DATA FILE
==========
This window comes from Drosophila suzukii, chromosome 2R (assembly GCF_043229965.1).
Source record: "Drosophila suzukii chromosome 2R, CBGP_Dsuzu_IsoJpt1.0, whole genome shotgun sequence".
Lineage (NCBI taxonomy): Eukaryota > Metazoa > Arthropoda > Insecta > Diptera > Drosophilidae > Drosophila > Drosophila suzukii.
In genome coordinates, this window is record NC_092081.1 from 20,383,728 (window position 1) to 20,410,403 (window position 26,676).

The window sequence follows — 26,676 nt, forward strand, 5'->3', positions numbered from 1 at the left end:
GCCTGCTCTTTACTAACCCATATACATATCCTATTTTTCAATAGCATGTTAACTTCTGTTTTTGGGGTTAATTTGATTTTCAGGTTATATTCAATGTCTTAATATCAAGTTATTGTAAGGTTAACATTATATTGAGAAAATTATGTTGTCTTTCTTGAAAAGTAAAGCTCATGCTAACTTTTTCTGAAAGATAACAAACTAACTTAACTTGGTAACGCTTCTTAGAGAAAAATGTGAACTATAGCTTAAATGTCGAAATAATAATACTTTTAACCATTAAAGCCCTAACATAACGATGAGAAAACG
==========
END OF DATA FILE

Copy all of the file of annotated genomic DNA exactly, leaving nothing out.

This window comes from Drosophila suzukii, chromosome 2R (assembly GCF_043229965.1).
Source record: "Drosophila suzukii chromosome 2R, CBGP_Dsuzu_IsoJpt1.0, whole genome shotgun sequence".
Lineage (NCBI taxonomy): Eukaryota > Metazoa > Arthropoda > Insecta > Diptera > Drosophilidae > Drosophila > Drosophila suzukii.
In genome coordinates, this window is record NC_092081.1 from 20,383,728 (window position 1) to 20,410,403 (window position 26,676).

The window sequence follows — 26,676 nt, forward strand, 5'->3', positions numbered from 1 at the left end:
GCCTGCTCTTTACTAACCCATATACATATCCTATTTTTCAATAGCATGTTAACTTCTGTTTTTGGGGTTAATTTGATTTTCAGGTTATATTCAATGTCTTAATATCAAGTTATTGTAAGGTTAACATTATATTGAGAAAATTATGTTGTCTTTCTTGAAAAGTAAAGCTCATGCTAACTTTTTCTGAAAGATAACAAACTAACTTAACTTGGTAACGCTTCTTAGAGAAAAATGTGAACTATAGCTTAAATGTCGAAATAATAATACTTTTAACCATTAAAGCCCTAACATAACGATGAGAAAACG